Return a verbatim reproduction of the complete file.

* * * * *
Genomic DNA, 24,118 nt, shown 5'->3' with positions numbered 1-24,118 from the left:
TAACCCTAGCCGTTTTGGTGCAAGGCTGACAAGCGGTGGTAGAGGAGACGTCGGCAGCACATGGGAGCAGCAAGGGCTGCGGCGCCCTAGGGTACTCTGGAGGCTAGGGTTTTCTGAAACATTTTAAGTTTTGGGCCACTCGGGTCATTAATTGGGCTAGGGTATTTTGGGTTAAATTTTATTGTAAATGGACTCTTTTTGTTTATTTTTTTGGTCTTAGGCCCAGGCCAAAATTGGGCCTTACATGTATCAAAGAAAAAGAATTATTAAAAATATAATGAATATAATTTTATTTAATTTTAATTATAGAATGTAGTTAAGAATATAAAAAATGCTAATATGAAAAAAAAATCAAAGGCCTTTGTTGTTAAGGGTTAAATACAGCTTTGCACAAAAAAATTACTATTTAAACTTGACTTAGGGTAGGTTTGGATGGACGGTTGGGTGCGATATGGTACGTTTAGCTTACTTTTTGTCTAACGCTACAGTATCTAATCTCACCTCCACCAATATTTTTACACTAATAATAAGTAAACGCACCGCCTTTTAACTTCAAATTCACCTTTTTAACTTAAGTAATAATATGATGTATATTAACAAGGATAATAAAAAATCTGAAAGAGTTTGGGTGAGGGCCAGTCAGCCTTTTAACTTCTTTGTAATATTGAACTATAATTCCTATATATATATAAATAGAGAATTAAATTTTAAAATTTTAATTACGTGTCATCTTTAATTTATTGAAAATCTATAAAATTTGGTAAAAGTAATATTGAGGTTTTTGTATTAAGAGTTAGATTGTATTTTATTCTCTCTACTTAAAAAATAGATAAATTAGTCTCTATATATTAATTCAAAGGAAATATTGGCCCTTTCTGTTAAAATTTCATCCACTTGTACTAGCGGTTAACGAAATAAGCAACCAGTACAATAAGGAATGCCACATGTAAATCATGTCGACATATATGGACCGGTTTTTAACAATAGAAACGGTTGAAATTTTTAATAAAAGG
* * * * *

Genomic DNA, 24,118 nt, shown 5'->3' with positions numbered 1-24,118 from the left:
TAACCCTAGCCGTTTTGGTGCAAGGCTGACAAGCGGTGGTAGAGGAGACGTCGGCAGCACATGGGAGCAGCAAGGGCTGCGGCGCCCTAGGGTACTCTGGAGGCTAGGGTTTTCTGAAACATTTTAAGTTTTGGGCCACTCGGGTCATTAATTGGGCTAGGGTATTTTGGGTTAAATTTTATTGTAAATGGACTCTTTTTGTTTATTTTTTTGGTCTTAGGCCCAGGCCAAAATTGGGCCTTACATGTATCAAAGAAAAAGAATTATTAAAAATATAATGAATATAATTTTATTTAATTTTAATTATAGAATGTAGTTAAGAATATAAAAAATGCTAATATGAAAAAAAAATCAAAGGCCTTTGTTGTTAAGGGTTAAATACAGCTTTGCACAAAAAAATTACTATTTAAACTTGACTTAGGGTAGGTTTGGATGGACGGTTGGGTGCGATATGGTACGTTTAGCTTACTTTTTGTCTAACGCTACAGTATCTAATCTCACCTCCACCAATATTTTTACACTAATAATAAGTAAACGCACCGCCTTTTAACTTCAAATTCACCTTTTTAACTTAAGTAATAATATGATGTATATTAACAAGGATAATAAAAAATCTGAAAGAGTTTGGGTGAGGGCCAGTCAGCCTTTTAACTTCTTTGTAATATTGAACTATAATTCCTATATATATATAAATAGAGAATTAAATTTTAAAATTTTAATTACGTGTCATCTTTAATTTATTGAAAATCTATAAAATTTGGTAAAAGTAATATTGAGGTTTTTGTATTAAGAGTTAGATTGTATTTTATTCTCTCTACTTAAAAAATAGATAAATTAGTCTCTATATATTAATTCAAAGGAAATATTGGCCCTTTCTGTTAAAATTTCATCCACTTGTACTAGCGGTTAACGAAATAAGCAACCAGTACAATAAGGAATGCCACATGTAAATCATGTCGACATATATGGACCGGTTTTTAACAATAGAAACGGTTGAAATTTTTAATAAAAGG